Sunday, May 01, 2005

Education spending up not down, forward not back

Labour have been keen to impress by showing that they can spend more of your taxes on education than the other parties, increasing funding per child to £5,500 by 2008. It is impossible for either the Conservatives or the Liberal Democrats to campaign against such an increase as the accepted wisdom is that increased spending is always good. Is it?

The Sunday Times has just published an independent report that concludes that education standards have barely improved despite the massive injection of funds under Labour. Why should we believe that increased funding will improve educational standards if previous increases have failed? Labour seem to apply the same logic as applies to international aid. If existing levels of aid have failed to alleviate poverty in the third world, it is only because not enough aid was given, no other factors can possibly apply.

The report disturbingly concludes "The gains have been modest but the efforts have been massive. Hundreds of millions of pounds spread across hundreds of initiatives have been invested. One has to ask if the money could have been better spent. It is our opinion that many changes that were put into place without sufficient evidence of their effectiveness before they were released into schools. To take one example, when the National Literacy Strategy was being created, an evaluation with comparison groups and experimental schools was in place but before the results could be collected the urgency to launch the initiative was such that the National Literacy Strategy was pressed on schools before the evaluation could be completed and before lessons could be learned. This was very unfortunate. There can be no substitute for very careful investigation of embryonic policies before they become policy."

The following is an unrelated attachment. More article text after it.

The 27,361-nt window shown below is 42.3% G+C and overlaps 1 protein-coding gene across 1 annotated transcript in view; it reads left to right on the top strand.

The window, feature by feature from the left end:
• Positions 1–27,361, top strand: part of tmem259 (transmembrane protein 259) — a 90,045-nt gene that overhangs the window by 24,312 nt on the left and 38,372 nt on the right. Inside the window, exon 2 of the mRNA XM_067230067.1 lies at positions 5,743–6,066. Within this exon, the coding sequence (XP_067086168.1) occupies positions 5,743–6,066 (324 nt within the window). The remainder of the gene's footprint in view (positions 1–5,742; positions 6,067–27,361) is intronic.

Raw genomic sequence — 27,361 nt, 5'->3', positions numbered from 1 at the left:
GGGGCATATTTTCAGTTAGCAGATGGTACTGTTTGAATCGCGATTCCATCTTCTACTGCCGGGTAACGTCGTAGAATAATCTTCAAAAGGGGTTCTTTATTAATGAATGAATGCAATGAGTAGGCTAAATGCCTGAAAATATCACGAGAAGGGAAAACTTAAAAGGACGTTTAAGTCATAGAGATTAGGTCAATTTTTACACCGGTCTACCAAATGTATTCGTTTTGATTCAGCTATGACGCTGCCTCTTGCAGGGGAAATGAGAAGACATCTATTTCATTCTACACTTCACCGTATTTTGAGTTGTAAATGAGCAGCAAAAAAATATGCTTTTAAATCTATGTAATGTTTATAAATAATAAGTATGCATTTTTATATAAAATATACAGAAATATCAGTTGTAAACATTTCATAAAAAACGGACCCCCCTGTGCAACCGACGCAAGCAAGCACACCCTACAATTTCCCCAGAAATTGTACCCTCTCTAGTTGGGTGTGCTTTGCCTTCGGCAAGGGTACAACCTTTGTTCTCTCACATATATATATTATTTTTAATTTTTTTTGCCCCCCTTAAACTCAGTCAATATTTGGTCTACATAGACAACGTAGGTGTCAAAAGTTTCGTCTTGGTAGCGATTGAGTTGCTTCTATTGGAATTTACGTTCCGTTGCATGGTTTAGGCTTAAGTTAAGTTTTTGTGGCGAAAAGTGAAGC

Eseentially then, the politicians are like toddlers playing with a new toy featuring lots of buttons, they press them all but never really know what works and what doesn't, but at least they are seen to be pressing the buttons and that's the important thing.


lascivious said...

Hah - I posted on this very issue a few days ago:

The money has gone up, but most measures of performance haven't gone up. Where has all the money gone?

By the way - I get the Sunday Times and I don't remember that article. Is it because I get the Scottish version or did I just miss it?

lascivious said...

Ooops broken URL:

Snafu said...

Lascivious, why didn't you use the trackback?

lascivious said...

Because I wrote the article before yours and it didn't occur to me to add it retrospectively :)

Snafu said...


Bishop Hill said...

The Conservatives have one good policy which is the introduction of education vouchers. £5500 would buy me an education for my kids at the local private school.

What is breathtaking is that it has hardly been mentioned in the campaign. If I hear another BBC interviewer ask a Conservative frontbencher about immigration I think I'm going to scream.

Snafu said...


It is a good policy and should be promoted, however, it would be an excellent policy if you were allowed to top up the voucher to pay for a more expensive school. This is a half way house policy. As far as I can tell, it is a half way house policy as the Conservatives did not want to be seen subsidising the middle classes!!